Whether it’s the construction of a new shopping center or a new home, many people assume that a construction project will be completed by a particular date. For example, the owner of that shopping center may anticipate a date that he/she needs to have the space finished in order to market it and thereby obtain a stream of income to defray his/her expenses. The owner of that home-under-construction may be without shelter if the home isn’t built timely.
Questions often arise around whether a project, or benchmarks leading up to the completion of the project, must be completed within a specific timeframe. Does the construction contract state an explicit completion date? Does it define what exactly constitutes completion? Does it express that time is of the essence? What if the contract attaches a proposed schedule but has no other reference to a completion date? What if that schedule was only an estimate but the owner of the project nevertheless relied upon its accuracy in agreeing to hire the contractor, investing in the shopping center, or selling his/her old home?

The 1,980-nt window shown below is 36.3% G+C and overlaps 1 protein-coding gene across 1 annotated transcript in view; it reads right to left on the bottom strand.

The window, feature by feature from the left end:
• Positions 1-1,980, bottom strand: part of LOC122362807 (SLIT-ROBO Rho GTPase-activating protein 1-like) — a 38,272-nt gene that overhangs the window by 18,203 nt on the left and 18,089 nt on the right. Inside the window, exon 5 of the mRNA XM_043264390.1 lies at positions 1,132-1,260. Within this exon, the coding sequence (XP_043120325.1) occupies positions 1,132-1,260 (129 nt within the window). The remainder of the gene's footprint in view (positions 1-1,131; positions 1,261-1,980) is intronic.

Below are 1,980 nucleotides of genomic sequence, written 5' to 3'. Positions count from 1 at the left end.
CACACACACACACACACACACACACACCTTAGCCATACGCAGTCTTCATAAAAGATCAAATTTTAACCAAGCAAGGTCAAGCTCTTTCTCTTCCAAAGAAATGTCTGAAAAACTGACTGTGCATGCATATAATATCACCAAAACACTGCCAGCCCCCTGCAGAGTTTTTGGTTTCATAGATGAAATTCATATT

In Texas, time isn’t ordinarily of the essence in construction contracts. Moreover, a stated date for performance does not imply or mean that time is of the essence. The contract must expressly make time of the essence or there must be something in the nature or purpose of the contract and the circumstances surrounding it making it apparent that the parties intended that time be of the essence. Otherwise, the contract must be performed within a reasonable amount of time. And a judge, jury, or arbitrator may have to determine what “reasonable” means.
In our Law 101 posts, we define terms, phrases, or concepts with the goal of conveying core information in order to set the stage for more complex discussions.